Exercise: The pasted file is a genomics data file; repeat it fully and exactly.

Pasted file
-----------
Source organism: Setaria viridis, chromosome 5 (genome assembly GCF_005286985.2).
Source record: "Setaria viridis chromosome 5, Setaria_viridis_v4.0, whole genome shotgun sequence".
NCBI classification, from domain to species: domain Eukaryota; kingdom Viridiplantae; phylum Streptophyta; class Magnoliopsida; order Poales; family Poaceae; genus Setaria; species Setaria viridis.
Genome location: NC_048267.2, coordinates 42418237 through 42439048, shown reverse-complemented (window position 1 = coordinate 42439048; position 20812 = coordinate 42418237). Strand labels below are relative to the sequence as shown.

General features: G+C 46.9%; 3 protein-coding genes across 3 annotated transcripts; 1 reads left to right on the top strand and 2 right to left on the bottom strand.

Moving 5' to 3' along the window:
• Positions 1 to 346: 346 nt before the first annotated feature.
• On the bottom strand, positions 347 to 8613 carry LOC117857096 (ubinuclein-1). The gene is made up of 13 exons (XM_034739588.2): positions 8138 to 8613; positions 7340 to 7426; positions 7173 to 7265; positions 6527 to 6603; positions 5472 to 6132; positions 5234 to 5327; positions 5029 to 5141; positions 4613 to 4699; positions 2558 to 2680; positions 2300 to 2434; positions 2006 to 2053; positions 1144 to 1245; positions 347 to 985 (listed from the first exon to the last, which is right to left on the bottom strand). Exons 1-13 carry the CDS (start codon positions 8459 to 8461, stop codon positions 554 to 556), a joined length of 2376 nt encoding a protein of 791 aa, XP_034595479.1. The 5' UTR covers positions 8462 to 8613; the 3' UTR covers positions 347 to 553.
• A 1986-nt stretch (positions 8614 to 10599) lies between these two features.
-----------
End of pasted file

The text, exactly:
Source organism: Setaria viridis, chromosome 5 (genome assembly GCF_005286985.2).
Source record: "Setaria viridis chromosome 5, Setaria_viridis_v4.0, whole genome shotgun sequence".
NCBI classification, from domain to species: domain Eukaryota; kingdom Viridiplantae; phylum Streptophyta; class Magnoliopsida; order Poales; family Poaceae; genus Setaria; species Setaria viridis.
Genome location: NC_048267.2, coordinates 42418237 through 42439048, shown reverse-complemented (window position 1 = coordinate 42439048; position 20812 = coordinate 42418237). Strand labels below are relative to the sequence as shown.

General features: G+C 46.9%; 3 protein-coding genes across 3 annotated transcripts; 1 reads left to right on the top strand and 2 right to left on the bottom strand.

Moving 5' to 3' along the window:
• Positions 1 to 346: 346 nt before the first annotated feature.
• On the bottom strand, positions 347 to 8613 carry LOC117857096 (ubinuclein-1). The gene is made up of 13 exons (XM_034739588.2): positions 8138 to 8613; positions 7340 to 7426; positions 7173 to 7265; positions 6527 to 6603; positions 5472 to 6132; positions 5234 to 5327; positions 5029 to 5141; positions 4613 to 4699; positions 2558 to 2680; positions 2300 to 2434; positions 2006 to 2053; positions 1144 to 1245; positions 347 to 985 (listed from the first exon to the last, which is right to left on the bottom strand). Exons 1-13 carry the CDS (start codon positions 8459 to 8461, stop codon positions 554 to 556), a joined length of 2376 nt encoding a protein of 791 aa, XP_034595479.1. The 5' UTR covers positions 8462 to 8613; the 3' UTR covers positions 347 to 553.
• A 1986-nt stretch (positions 8614 to 10599) lies between these two features.